The USA has two more games to play in Lyon if it wants to defend its
Women's World Cup title, and England and whoever emerges from the other side of the bracket if it gets past England will probably be better teams than the fragile and flawed French team it beat, 2-1,
But never before in its glorious history has the USA had to play the host team at the World Cup. And never has it played in an atmosphere like what was witnessed at the Parc des Princes, on the edge of Paris.
Except after the two U.S. goals and as the USA ran out the clock in the five minutes of stoppage time, the chants of "USA! USA!" from the 10,000 American fans who filled the Tribune Boulogne were drowned out by the 30,000 fans urging on France with chants of "Allez Les Bleues" even after its predictably nervous start to the quarterfinal billed by Hope Solo as the match of the century.
On a day when the week-long heat wave peaked with a French record of almost 116 degrees registered in the town of Gallargues-le-Montueux, located in in the Gard between Montpellier and Nimes, France-USA turned the Parc des Princes into a cauldron like has never been seen before at a women's soccer match. L'Equipe, the French sports daily, took it one step further and said the atmosphere was the most incredible seen at the Parc des Princes, home of Paris St. Germain, in 20 years.
Megan Rapinoe did her best to silence the crowd with goals in the 5th and 65th minutes, but the French supporters continued to urge on the Les Bleues despite their inability to string together more than a few passes in another disappointing first half. It said a lot about the intensity of the occasion that U.S. coach Jill Ellis quickly went with five in the back and surprised the French -- "jamais vu," said French coach Corinne Diacre -- even though Ellis had tested it out earlier in the year.
"That was the most intense match I have ever been a part of," said the U.S. coach. "A win's a win in a World Cup. I haven't seen many pretty games in a World Cup. We trained for a back five for moments like this. France are an incredible team. The surge from the fans was intense. At times, it felt like a bit of a tsunami."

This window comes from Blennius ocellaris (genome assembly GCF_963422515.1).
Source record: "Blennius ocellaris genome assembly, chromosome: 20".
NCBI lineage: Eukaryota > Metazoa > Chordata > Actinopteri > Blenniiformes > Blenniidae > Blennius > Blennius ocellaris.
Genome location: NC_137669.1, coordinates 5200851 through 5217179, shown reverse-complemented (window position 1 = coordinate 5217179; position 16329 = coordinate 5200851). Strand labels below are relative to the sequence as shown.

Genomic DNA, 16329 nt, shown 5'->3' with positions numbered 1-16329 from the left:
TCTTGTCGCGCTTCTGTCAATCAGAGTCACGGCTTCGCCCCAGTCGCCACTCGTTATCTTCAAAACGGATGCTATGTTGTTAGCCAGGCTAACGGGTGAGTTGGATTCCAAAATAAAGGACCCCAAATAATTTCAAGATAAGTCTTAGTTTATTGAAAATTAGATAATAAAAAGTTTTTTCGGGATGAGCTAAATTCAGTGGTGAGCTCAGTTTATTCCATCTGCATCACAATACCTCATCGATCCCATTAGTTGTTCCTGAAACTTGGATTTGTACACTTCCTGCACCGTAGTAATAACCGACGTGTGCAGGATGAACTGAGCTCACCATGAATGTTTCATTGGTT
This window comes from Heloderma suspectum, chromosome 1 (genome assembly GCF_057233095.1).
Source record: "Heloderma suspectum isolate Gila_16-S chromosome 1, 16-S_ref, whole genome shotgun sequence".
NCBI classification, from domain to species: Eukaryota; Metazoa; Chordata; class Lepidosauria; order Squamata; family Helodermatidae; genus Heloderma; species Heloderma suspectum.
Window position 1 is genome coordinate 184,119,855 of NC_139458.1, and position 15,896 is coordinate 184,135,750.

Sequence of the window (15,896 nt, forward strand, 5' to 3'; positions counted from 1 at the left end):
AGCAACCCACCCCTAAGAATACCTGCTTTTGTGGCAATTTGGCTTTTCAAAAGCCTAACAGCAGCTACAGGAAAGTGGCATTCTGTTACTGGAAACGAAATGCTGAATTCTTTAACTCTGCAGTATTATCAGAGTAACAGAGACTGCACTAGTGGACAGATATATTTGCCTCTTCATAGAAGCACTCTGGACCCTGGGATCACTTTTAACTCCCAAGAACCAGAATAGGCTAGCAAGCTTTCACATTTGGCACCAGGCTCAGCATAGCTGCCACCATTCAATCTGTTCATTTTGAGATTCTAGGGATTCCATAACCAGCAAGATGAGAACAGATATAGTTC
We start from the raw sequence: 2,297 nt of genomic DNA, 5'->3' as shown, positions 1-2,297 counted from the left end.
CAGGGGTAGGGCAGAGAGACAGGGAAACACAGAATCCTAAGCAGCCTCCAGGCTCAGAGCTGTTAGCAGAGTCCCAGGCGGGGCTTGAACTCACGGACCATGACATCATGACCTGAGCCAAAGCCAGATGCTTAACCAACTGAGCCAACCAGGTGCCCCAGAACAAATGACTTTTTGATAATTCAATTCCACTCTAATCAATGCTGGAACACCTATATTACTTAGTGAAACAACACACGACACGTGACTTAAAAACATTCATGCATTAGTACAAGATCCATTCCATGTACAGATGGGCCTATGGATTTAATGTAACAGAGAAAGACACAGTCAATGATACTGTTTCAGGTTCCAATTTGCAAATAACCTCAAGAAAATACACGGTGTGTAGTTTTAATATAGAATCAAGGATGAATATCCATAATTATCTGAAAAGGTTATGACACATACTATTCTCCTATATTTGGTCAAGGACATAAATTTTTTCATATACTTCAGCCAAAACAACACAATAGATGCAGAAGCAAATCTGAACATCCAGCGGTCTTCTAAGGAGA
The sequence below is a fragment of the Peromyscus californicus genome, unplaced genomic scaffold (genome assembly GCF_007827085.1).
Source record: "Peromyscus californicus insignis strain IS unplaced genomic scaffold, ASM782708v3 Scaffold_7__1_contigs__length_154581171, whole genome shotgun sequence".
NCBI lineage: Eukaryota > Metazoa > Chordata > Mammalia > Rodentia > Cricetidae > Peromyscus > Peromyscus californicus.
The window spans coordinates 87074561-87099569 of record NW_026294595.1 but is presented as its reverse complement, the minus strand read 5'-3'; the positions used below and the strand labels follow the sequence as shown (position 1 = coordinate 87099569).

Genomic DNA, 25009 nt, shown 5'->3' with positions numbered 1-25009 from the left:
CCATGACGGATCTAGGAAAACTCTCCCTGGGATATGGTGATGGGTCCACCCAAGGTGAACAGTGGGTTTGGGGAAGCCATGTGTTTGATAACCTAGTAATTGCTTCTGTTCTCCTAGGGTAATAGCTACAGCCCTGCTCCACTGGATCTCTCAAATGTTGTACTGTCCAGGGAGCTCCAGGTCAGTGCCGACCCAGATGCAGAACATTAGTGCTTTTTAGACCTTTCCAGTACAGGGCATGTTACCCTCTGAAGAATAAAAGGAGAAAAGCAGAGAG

You can't say Rapinoe stole the show -- it's been the Pinoe show for five days now, since she won the Spain game with two goals on penalty kicks -- but she will inevitably get all the headlines and honors -- already France Football has tipped her as the pretender for the 2019 Ballon d'Or -- which is disappointing.
The USA needed great games from a host of players, including Julie Ertz, who was pushed into the middle of the backline, Crystal Dunn, who shut down Kadidiatou Diani, and Alex Morgan, who took a beating from the Spanish defense but went the distance against France and was involved in both goals.
If the truth be told, the 2019 World Cup came four years too late for the French, who had better teams in 2011 when they lost to the USA, 3-1, in overtime in the semifinals, and 2015 when they fell to Germany in a shootout in the quarterfinals. To their credit, though, they showed unusual resolve and played the game of their lives in the last 30 minutes.
Wendie Renard, France's 6-foot-1 defender, towered over the mass of U.S. defenders to powerfully head Gaetane Thiney's free kick into the goal in the 81st minute and get the French back in the game. But the second goal never came, despite appeals by the French for a penalty when Amel Majri's cross hit Kelley O'Hara's arm, similar to the handball call the Netherlands got at the end of its match against Japan on Tuesday.
L'Equipe termed Ukrainian Kateryna Monzul's refereeing "scandaleux," but she got backing from Dutchman Danny Makkelie in the VAR booth. The irony, of course, was that it was the same Makkelie who had called the penalty kick for a handball in France's 4-2 win over Croatia in the 2018 World Cup final and ordered the retaking of Renard's penalty kick that decided the France-Nigeria game in the group stage.
Diacre termed the defeat a sporting setback but told her players they had won the hearts of young girls across France.
A lot of those girls probably cried on Friday, and as hard as the loss will be to take -- Saturday's headline in L'Equipe was "La gueule de bois" ("Hangover") -- the hosts of the 2019 Women's World Cup have done their job.
A generation of little girls will aspire to be like captain Amandine Henry, Renard and Majri like the 1999 Women's World Cup inspired a generation of young players in the United States, now headed down to Lyon in a bid for a fourth world championship.
Photo by JB Autissier/Panoramic/Icon Sportswire